The Return of a Legend: 1934 Stinson Reliant SR-5A Flies Home to Mexico City

Capt. Bob Schneberger (US Airways, Ret.) remembers when he first laid eyes on the 1934 Stinson Reliant SR-5A in the summer of 2013 at the EAA AirVenture Oshkosh fly-in and convention.

The former Eastern, Trump Shuttle, and US Airways pilot immediately fell in love with the airplane and introduced himself to the Stinson owner, Keith Swalheim, to inquire about purchasing the airplane. As a result, Schneberger became the next in a long line of the airplane’s titleholders.

Upon returning to his home in McLean, Va., Schneberger received an e-mail from Ray Sinatra, a documentary producer who was working on a film about Aeroméxico’s first flight in celebration of the carrier’s 80th anniversary. Sinatra was looking for a Stinson Reliant for the part. He asked Schneberger if the Stinson was flyable and if he'd be willing to fly the airplane to Mexico City.

Schneberger declined, but during the exchange he disclosed that according to the aircraft’s paperwork, one of the previous owners, Antonio Díaz Lombardo, had been a resident of Mexico City. Knowing that Lombardo was the founder of Aeroméxico, Sinatra asked for the airplane’s tail number, and it was soon determined that Schneberger’s Stinson was the same aircraft used to fly Aeroméxico’s first flight.

Efforts to make the documentary fell through, but after the correspondence Schneberger felt compelled to notify Aeroméxico of the discovery. The airline flew representatives to Virginia during the summer of 2015 to see the airplane and confirm its provenance. 

This set into motion a historic journey to fly the Stinson to its original home in Mexico City, where it first departed from 82 years ago.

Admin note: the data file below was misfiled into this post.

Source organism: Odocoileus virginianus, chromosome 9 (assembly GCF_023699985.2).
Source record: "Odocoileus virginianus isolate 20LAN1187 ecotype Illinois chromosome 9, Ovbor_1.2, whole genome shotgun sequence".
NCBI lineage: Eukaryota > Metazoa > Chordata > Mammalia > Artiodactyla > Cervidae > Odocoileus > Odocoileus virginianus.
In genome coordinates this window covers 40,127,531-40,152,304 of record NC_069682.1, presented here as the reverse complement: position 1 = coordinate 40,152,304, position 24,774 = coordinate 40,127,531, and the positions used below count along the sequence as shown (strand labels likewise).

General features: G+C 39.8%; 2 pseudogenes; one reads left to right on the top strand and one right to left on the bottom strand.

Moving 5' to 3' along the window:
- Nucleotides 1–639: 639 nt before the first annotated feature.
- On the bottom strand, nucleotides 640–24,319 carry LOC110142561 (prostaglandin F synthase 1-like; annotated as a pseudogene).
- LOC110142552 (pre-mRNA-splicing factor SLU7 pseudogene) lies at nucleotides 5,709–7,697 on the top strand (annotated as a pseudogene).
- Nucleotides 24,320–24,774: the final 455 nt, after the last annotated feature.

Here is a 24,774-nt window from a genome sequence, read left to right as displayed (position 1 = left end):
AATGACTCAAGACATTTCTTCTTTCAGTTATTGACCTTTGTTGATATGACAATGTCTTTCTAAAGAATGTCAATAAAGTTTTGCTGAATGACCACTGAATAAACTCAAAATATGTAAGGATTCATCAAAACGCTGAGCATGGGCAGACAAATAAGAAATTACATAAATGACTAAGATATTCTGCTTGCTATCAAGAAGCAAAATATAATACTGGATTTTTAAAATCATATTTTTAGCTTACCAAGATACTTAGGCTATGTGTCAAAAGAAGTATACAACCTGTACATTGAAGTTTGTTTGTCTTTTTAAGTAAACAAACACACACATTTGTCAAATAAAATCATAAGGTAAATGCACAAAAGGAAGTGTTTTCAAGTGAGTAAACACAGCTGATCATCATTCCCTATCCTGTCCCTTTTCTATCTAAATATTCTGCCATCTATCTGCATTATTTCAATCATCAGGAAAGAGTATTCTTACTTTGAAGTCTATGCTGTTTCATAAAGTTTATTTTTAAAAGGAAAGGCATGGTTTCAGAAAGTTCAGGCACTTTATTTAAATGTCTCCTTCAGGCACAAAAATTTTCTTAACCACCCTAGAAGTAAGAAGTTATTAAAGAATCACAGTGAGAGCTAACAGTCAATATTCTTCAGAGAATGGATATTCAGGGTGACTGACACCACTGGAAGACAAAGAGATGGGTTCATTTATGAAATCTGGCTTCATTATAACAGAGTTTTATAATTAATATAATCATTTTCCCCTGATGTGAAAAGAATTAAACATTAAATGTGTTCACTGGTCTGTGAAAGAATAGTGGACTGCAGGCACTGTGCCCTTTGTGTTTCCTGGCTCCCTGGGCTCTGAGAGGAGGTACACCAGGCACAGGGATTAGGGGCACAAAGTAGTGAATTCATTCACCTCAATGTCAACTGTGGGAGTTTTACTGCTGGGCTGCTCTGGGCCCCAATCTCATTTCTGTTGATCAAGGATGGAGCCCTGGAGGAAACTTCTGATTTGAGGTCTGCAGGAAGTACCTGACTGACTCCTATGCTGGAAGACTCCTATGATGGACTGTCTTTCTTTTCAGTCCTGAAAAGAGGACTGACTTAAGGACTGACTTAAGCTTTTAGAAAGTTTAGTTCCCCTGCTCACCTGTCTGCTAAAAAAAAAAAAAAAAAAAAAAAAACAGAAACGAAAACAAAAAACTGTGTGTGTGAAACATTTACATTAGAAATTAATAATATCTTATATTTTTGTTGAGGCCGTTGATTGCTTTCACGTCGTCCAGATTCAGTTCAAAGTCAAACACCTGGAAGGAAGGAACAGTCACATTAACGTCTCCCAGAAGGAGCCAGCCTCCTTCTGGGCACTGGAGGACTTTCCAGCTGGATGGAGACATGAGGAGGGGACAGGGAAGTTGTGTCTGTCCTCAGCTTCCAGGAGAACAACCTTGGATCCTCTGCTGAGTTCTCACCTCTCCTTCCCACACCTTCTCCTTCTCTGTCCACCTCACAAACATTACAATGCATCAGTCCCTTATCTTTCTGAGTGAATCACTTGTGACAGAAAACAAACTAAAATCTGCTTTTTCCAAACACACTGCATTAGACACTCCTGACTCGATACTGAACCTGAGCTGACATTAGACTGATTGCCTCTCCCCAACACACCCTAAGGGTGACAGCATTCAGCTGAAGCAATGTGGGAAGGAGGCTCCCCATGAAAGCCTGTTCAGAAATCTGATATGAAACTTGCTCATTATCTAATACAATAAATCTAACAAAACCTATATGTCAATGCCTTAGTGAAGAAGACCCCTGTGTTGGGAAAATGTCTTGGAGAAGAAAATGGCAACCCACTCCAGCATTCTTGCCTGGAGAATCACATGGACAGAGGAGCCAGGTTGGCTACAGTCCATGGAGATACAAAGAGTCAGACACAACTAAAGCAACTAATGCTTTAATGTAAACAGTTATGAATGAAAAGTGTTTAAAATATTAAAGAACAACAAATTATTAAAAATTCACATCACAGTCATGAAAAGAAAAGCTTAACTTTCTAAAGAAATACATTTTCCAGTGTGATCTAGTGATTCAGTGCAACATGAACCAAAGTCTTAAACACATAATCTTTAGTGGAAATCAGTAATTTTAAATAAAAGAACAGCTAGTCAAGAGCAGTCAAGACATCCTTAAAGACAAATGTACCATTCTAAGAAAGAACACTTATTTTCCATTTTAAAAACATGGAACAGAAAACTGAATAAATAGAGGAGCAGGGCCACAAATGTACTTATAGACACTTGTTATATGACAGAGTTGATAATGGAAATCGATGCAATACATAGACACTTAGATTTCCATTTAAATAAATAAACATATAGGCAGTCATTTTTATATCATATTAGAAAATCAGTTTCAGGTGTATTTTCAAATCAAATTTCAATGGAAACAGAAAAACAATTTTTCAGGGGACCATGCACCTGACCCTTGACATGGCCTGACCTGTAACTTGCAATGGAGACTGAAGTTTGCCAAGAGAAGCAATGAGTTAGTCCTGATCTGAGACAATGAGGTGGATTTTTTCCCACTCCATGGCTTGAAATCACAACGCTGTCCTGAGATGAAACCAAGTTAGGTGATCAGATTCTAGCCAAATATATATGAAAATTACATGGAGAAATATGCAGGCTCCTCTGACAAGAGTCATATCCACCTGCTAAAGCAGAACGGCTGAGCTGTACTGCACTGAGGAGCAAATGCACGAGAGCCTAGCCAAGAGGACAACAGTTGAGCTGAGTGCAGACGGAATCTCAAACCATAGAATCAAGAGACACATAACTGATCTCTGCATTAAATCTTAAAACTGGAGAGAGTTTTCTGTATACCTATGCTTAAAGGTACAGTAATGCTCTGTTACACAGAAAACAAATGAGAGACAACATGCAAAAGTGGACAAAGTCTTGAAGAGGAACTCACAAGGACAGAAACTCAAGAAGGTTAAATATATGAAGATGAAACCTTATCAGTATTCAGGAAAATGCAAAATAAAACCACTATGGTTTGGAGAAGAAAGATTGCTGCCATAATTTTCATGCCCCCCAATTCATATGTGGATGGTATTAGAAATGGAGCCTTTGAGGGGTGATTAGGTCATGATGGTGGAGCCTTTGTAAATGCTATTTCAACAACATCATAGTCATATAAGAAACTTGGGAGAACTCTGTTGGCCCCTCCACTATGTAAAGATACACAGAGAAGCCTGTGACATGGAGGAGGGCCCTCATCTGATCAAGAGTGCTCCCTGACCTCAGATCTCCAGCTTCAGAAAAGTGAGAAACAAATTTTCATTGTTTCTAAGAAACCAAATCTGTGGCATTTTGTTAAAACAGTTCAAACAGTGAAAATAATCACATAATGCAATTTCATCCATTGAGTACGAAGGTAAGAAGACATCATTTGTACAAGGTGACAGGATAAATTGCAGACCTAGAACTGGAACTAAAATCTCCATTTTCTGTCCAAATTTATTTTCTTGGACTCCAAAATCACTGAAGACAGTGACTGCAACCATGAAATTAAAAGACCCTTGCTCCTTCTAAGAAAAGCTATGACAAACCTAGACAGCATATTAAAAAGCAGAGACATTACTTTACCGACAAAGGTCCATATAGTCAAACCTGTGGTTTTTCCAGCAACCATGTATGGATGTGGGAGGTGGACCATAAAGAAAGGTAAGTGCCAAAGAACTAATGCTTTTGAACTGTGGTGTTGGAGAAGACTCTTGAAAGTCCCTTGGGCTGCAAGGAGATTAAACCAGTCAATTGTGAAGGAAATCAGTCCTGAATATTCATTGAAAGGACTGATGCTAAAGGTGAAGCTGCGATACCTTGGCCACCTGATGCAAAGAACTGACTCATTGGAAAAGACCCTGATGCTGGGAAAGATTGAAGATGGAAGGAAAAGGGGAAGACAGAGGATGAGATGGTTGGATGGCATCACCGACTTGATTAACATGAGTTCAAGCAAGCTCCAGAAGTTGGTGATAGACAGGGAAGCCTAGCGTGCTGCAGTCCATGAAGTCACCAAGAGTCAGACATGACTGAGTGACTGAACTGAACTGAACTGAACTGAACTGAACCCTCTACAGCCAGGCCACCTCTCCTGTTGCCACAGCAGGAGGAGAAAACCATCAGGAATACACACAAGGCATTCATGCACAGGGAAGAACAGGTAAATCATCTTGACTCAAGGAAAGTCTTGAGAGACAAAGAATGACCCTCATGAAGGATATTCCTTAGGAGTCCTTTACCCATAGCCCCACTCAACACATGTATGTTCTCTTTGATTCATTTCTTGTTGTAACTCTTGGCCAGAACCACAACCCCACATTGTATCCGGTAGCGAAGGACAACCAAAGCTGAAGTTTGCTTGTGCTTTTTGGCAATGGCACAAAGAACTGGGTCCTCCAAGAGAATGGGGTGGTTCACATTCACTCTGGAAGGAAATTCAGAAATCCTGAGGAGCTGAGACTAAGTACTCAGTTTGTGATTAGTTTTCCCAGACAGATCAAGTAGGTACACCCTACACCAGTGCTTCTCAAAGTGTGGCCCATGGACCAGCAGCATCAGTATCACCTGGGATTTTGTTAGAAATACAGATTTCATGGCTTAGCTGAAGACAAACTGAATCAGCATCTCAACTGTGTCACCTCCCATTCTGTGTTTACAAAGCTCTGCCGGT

The Stinson's flight home began on May 26, 2016. Schneberger departed from the Manassas Regional Airport in Manassas, Va., accompanied by Aeroméxico Capt. Alejandro Garfias, a B-737 pilot and Asociación Sindical de Pilotos Aviadores member. 

The pair immediately hit it off and shared numerous laughs and adventures on their multi-leg journey. Upon landing in Matamoros, Mexico, Schneberger signed the paperwork for the Stinson Reliant’s return to Aeroméxico before continuing on to Tampico and Santa Lucia, just north of Mexico City.

Due to airport restrictions, the Stinson's final trip to Mexico City International Airport didn’t occur until five months later, once Aeroméxico had worked with Mexico’s aviation regulatory authority to verify that the airplane’s commercial certificate and paperwork were valid.

The SR-5A made its historic return to Mexico City on Feb. 5, 2017. Three days later, nearly 1,000 Aeroméxico employees and guests crowded into an airline hangar for a special ceremony to honor the “return of the legend.” Schneberger and Garfias taxied the Stinson, which had been repainted in its original livery, in front of the exuberant crowd.

A documentary, Stinson: El Regreso de Una Leyenda (YouTube), by Spanish director and screenwriter Miguel Catalán tracked the historic aircraft’s journey home. The 1934 Stinson Reliant SR-5A is currently on display at the Santa Lucía Air Force Base Museum, north of Mexico City.


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